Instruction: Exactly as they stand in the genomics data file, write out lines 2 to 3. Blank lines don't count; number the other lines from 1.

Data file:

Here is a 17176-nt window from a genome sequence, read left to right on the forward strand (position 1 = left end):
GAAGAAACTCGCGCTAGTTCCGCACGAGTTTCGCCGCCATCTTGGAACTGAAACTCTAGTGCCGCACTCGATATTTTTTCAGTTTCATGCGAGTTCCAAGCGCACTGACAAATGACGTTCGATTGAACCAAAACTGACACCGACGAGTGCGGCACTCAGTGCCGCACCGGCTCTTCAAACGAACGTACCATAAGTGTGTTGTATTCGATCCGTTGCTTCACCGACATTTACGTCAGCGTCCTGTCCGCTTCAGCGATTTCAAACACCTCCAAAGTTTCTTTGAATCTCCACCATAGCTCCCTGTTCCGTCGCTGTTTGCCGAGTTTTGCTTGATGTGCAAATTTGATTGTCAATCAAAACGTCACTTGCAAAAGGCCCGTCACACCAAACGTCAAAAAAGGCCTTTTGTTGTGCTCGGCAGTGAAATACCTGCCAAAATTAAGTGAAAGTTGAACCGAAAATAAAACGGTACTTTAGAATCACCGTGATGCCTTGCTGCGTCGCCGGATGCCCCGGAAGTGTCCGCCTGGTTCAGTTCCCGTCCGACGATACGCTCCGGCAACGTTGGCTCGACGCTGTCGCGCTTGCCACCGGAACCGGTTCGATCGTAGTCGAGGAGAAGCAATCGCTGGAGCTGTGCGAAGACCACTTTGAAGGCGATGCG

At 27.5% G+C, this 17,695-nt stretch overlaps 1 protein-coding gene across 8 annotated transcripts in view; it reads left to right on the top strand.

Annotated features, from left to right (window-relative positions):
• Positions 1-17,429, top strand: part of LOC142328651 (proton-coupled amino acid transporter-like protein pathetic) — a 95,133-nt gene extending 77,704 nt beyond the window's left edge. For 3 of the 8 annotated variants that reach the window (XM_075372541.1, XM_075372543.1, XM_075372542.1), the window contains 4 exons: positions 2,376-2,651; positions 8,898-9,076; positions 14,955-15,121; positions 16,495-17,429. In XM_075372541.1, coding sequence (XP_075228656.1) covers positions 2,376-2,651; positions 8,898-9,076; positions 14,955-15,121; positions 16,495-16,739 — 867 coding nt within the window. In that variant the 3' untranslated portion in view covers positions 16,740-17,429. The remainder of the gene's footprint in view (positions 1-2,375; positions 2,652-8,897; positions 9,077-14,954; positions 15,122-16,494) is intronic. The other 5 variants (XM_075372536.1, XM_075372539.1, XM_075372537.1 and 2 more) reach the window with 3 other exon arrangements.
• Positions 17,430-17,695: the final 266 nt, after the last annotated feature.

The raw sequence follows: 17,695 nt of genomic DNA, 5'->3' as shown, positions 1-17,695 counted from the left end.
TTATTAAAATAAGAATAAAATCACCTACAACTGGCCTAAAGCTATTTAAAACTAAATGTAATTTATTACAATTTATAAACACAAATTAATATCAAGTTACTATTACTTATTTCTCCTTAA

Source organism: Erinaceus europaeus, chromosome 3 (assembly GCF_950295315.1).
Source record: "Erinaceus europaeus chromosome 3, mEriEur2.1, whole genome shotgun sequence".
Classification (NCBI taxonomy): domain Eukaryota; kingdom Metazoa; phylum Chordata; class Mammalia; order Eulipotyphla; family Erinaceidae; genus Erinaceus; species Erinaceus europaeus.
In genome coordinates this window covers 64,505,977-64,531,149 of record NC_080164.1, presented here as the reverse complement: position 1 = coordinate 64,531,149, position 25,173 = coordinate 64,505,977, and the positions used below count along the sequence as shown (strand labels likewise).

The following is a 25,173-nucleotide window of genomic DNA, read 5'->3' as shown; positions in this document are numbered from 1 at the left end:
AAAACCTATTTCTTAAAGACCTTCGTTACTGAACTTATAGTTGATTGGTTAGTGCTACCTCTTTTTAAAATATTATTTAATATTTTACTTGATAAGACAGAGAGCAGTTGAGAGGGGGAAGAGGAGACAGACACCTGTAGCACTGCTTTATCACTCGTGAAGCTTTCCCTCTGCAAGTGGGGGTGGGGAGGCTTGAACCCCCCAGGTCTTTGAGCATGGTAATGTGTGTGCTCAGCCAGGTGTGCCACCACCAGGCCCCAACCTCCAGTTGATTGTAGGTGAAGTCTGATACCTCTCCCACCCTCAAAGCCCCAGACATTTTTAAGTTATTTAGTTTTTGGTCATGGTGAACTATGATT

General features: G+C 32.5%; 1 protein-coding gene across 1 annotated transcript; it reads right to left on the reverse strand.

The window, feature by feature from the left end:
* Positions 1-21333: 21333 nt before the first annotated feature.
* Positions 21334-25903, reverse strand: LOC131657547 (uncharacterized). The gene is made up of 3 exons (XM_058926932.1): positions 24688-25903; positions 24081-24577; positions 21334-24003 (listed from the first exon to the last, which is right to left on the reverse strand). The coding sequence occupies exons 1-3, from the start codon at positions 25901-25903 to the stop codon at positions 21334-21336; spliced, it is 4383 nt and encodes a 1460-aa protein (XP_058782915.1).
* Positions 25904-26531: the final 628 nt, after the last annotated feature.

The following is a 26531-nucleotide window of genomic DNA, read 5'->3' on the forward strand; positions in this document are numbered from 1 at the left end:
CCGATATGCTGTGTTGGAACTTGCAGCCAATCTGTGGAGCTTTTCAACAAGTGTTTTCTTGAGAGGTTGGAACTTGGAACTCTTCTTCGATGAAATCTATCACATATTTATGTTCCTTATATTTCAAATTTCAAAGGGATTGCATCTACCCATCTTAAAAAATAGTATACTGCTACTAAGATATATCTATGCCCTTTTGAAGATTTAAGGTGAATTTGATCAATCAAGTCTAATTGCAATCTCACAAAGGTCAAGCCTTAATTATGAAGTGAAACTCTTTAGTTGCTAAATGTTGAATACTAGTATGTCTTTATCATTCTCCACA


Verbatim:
GAAGAAACTCGCGCTAGTTCCGCACGAGTTTCGCCGCCATCTTGGAACTGAAACTCTAGTGCCGCACTCGATATTTTTTCAGTTTCATGCGAGTTCCAAGCGCACTGACAAATGACGTTCGATTGAACCAAAACTGACACCGACGAGTGCGGCACTCAGTGCCGCACCGGCTCTTCAAACGAACGTACCATAAGTGTGTTGTATTCGATCCGTTGCTTCACCGACATTTACGTCAGCGTCCTGTCCGCTTCAGCGATTTCAAACACCTCCAAAGTTTCTTTGAATCTCCACCATAGCTCCCTGTTCCGTCGCTGTTTGCCGAGTTTTGCTTGATGTGCAAATTTGATTGTCAATCAAAACGTCACTTGCAAAAGGCCCGTCACACCAAACGTCAAAAAAGGCCTTTTGTTGTGCTCGGCAGTGAAATACCTGCCAAAATTAAGTGAAAGTTGAACCGAAAATAAAACGGTACTTTAGAATCACCGTGATGCCTTGCTGCGTCGCCGGATGCCCCGGAAGTGTCCGCCTGGTTCAGTTCCCGTCCGACGATACGCTCCGGCAACGTTGGCTCGACGCTGTCGCGCTTGCCACCGGAACCGGTTCGATCGTAGTCGAGGAGAAGCAATCGCTGGAGCTGTGCGAAGACCACTTTGAAGGCGATGCG

At 27.5% G+C, this 17,695-nt stretch overlaps 1 protein-coding gene across 8 annotated transcripts in view; it reads left to right on the top strand.